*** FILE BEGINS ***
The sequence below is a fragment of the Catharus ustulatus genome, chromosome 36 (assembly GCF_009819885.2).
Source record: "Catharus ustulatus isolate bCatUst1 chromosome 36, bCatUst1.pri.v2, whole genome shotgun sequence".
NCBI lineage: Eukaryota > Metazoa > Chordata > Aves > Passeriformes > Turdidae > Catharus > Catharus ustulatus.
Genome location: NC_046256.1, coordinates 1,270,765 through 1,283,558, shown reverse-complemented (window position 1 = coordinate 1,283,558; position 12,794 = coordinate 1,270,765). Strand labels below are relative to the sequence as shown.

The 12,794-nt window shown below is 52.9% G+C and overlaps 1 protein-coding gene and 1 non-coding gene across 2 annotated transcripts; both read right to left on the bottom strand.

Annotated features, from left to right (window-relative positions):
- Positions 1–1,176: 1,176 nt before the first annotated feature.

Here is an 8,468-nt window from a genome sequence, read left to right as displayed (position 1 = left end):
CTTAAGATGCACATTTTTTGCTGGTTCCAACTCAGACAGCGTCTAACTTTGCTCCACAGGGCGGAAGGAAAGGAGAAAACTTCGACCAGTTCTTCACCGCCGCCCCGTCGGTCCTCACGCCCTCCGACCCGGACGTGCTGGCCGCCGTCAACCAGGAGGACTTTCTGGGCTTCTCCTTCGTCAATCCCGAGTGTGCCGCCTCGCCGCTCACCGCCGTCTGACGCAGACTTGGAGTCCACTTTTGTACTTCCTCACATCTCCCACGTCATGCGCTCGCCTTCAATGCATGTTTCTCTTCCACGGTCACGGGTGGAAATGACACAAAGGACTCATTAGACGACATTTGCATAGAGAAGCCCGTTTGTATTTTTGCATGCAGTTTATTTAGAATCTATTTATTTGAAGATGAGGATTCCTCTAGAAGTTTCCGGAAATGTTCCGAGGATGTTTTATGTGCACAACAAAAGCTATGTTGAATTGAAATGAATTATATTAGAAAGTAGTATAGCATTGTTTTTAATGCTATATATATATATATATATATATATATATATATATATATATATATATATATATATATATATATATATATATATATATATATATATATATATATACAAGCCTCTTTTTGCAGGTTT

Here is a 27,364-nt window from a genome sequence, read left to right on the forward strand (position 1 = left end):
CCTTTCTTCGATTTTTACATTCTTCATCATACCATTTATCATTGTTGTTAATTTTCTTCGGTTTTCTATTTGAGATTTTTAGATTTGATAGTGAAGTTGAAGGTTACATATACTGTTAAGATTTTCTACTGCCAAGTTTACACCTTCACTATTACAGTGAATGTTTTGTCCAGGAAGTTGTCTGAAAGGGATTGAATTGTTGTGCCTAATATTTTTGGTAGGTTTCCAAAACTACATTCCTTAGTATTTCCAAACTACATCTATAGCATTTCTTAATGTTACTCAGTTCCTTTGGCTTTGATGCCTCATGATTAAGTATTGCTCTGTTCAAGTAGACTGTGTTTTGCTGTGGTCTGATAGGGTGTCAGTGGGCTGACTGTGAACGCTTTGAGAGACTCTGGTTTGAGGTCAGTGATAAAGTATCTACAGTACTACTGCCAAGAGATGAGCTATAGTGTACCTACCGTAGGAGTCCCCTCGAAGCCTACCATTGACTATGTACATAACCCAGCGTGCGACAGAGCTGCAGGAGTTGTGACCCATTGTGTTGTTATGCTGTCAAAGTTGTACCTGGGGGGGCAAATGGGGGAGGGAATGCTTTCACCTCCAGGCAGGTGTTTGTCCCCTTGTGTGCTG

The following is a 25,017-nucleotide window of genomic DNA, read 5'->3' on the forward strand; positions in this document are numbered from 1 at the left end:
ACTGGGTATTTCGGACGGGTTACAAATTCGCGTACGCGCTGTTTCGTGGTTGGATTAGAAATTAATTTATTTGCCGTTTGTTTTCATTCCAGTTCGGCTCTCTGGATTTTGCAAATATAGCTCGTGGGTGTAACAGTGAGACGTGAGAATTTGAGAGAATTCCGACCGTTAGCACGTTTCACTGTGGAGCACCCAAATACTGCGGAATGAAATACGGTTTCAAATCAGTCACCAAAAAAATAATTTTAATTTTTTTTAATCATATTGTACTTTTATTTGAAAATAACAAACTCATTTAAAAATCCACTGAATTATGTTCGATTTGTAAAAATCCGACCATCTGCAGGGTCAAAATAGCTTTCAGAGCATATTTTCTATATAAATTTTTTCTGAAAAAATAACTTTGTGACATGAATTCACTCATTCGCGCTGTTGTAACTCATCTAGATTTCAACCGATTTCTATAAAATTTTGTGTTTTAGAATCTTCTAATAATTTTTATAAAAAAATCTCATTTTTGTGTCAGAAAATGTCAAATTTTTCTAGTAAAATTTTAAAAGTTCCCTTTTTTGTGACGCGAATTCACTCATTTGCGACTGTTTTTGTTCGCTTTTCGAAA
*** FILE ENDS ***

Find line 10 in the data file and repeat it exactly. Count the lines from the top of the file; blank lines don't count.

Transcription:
Here is a 27,364-nt window from a genome sequence, read left to right on the forward strand (position 1 = left end):